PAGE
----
America needs sensible, bipartisan financial reform now
— By Rob Nichols is president & COO of the Financial Services Forum. The views expressed are his own. —
Reform of our financial supervisory framework is a top priority for the members of the Financial Services Forum, and should be for our nation. In addition to protecting investors, consumers, and shareholders, bipartisan financial regulatory reform will bring much needed certainty to our capital and credit markets and help to fuel our economy and create jobs.
To maintain a position of financial and economic leadership, the United States needs a 21st century framework of financial supervision that protects the interests of depositors, investors, and consumers, and policy holders; ensures the safety and soundness of financial institutions; ensures financial system stability; and ensures an effective and competitive financial marketplace to fuel economic growth and job creation. Stated another way, financial reform must minimize the chances of another fire, while providing the means for effectively fighting another crisis should it occur.
Toward that end, the Financial Services Forum considers the following reforms essential:
• End “Too-Big-to-Fail”: The shareholders and management of financial institutions – regardless of size – should never again be insulated from the consequences of their own mistakes. The discipline of potential failure is necessary to ensure truly fair and competitive markets. Accordingly, Congress should provide the relevant agencies with the legal authority, procedural protocol, required resources, and expertise for resolving even the largest, most interconnected, and complex entities in a manner that preserves public confidence, protects systemic stability, and provides reasonable certainty to customers, shareholders, creditors, and other stakeholders. More effective supervision coupled with resolution authority is the remedy to too-big-to-fail – not the preemptive dismantling of large, healthy, well-managed institutions.
• Enhance Consumer Protection: The United States cannot be a world-class financial marketplace unless consumers have full confidence in the safety and soundness of financial institutions, the integrity of the markets, the quality and suitability of financial products, and the basic fairness of the broader financial system. Views differ on the best means of ensuring stronger consumer protections, but strong national standards – which would promote consistency of application and enforcement of consumer protection rules across all financial institutions – should be the principle that guides consumer protection efforts.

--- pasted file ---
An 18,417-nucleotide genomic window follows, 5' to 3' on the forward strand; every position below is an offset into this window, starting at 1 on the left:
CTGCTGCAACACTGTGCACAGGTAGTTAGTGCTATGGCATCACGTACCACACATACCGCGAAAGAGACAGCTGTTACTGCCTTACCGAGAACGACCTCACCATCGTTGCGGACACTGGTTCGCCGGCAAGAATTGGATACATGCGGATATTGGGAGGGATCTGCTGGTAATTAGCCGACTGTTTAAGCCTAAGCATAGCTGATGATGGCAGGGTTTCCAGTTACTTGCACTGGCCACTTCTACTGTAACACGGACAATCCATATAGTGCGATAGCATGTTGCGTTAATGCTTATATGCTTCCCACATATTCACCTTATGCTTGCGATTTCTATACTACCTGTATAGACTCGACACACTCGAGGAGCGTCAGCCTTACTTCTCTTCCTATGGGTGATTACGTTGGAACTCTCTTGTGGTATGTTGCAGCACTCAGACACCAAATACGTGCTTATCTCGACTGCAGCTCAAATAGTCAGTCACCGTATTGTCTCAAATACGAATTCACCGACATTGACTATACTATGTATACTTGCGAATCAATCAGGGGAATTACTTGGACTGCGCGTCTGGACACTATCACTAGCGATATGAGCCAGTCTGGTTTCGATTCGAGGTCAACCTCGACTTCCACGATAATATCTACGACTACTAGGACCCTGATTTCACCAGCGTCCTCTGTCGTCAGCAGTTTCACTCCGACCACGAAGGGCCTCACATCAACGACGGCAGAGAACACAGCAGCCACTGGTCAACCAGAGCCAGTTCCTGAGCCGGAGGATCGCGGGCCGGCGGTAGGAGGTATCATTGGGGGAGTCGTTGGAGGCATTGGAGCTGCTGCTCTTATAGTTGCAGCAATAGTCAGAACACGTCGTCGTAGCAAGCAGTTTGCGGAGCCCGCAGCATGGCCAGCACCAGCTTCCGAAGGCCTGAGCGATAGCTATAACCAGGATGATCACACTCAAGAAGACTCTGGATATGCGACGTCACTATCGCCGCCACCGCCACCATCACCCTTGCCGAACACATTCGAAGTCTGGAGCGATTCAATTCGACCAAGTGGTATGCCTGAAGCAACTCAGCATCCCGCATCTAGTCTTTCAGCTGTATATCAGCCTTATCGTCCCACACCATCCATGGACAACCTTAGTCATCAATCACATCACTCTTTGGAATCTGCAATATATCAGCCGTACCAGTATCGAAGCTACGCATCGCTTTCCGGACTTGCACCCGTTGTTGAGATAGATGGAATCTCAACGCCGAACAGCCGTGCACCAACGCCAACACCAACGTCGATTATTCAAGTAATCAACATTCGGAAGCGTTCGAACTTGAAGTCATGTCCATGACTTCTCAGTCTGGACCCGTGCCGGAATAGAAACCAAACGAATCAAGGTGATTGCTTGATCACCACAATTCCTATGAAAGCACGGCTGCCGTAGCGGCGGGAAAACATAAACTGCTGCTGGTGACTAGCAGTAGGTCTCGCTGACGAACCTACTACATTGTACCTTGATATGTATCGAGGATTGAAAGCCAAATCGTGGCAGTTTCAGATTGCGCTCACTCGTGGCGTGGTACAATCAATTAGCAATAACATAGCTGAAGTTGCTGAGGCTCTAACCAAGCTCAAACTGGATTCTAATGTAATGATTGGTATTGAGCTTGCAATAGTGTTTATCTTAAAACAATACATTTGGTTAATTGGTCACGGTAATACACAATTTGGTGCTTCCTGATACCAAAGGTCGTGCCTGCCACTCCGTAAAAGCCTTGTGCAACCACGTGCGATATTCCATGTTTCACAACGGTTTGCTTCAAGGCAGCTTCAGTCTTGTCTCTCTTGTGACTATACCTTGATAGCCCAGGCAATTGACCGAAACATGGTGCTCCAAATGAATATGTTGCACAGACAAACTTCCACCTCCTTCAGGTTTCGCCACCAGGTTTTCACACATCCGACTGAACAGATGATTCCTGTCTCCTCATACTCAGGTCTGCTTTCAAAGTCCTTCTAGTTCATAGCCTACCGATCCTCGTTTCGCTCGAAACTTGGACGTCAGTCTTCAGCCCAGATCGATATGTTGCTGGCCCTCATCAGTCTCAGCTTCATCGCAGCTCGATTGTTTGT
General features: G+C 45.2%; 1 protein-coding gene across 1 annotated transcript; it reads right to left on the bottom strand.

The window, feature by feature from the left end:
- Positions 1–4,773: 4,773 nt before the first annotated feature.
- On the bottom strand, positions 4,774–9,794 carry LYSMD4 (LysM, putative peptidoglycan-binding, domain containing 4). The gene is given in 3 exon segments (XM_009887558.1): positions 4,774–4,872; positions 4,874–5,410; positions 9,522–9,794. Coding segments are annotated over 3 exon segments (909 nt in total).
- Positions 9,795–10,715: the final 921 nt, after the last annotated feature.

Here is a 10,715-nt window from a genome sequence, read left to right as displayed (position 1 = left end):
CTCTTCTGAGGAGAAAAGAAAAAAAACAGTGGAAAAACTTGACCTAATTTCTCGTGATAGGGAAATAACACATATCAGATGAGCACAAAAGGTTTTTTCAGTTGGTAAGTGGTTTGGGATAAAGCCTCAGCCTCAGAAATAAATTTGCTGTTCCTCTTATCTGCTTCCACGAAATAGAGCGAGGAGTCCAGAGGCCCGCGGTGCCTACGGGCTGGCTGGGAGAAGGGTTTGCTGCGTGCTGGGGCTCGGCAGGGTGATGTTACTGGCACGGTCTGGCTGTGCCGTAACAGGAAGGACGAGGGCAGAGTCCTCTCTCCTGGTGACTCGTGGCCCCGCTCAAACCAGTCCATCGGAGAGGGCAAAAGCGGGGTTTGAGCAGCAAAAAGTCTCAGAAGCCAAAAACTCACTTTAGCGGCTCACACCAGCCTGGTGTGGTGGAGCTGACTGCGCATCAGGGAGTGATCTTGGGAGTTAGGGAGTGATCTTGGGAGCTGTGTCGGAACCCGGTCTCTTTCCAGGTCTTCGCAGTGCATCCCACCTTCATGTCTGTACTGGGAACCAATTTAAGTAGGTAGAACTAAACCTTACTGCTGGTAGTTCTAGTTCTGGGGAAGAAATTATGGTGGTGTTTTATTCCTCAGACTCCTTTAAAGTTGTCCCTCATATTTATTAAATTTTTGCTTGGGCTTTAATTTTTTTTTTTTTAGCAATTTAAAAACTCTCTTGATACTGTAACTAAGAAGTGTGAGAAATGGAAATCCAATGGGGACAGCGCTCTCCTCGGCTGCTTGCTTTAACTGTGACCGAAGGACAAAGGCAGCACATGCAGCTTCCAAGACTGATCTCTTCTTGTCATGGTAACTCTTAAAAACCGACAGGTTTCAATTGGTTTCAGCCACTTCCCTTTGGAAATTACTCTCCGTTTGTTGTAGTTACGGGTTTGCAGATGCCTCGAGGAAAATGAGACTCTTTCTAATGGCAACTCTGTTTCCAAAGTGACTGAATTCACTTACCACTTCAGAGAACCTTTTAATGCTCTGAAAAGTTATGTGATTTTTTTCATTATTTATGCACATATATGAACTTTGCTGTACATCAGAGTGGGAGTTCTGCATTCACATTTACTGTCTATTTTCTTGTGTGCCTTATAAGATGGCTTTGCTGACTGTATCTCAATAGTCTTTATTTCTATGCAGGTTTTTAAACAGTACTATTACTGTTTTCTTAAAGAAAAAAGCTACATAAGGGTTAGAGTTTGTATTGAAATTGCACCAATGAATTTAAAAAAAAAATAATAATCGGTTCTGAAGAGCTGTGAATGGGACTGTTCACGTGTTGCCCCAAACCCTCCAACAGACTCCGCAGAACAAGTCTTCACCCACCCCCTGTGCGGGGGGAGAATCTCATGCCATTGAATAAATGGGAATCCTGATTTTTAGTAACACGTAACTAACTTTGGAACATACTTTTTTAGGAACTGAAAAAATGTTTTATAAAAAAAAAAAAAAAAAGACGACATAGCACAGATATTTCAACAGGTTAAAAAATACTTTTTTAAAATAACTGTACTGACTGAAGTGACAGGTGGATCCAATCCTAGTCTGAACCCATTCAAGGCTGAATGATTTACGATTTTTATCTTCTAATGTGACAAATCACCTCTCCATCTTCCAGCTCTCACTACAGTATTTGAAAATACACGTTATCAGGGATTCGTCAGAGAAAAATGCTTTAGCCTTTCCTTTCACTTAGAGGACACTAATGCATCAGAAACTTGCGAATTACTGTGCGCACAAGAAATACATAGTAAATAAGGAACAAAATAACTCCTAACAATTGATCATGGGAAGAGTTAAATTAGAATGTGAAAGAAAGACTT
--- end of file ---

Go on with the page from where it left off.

• Regulate Over-the-Counter Derivatives: Derivatives are financial tools that enable corporations and other businesses to hedge the risks to which their businesses are exposed – thereby lowering the cost of capital and contributing to economic growth and job creation. Effective oversight of OTC derivatives markets is necessary to: 1) ensure those markets do not threaten the stability of the broader financial system; 2) promote market transparency and efficiency; 3) prevent market manipulation, fraud, and other abuses; and, 4) ensure that derivatives are not used or marketed inappropriately.
Toward this end, all standardized OTC derivatives – as determined by regulators, working closely with the industry – among dealers and major non-end user market participants should be cleared through regulated central counterparties, and all OTC derivatives dealers should be subject to a robust regime of prudential supervision, including appropriate margin and capital requirements, business conduct and transparency standards, and timely reporting requirements.
Establish “Systemic Supervision”: To ensure a more coherent, consistent, and comprehensive approach to financial supervision, some entity should be charged with monitoring, assessing, and addressing emerging risks that might threaten the stability of the financial system. To avoid the confusion that stems from duplicative regulation, the systemic supervisor and relevant functional regulators should coordinate their activities. Similarly, because systemic risk is a global concern, active coordination with foreign and international counterparts is critical to ensure cross-border supervisory consistency, and to ensure a level field of competition.
In order for our financial sector to best serve Main Street, it is critical that we determine the rules of the road. We appreciate the hard work of Senators on both sides of the aisle to address these complex issues, and respectfully urge members to reach a bipartisan agreement this year.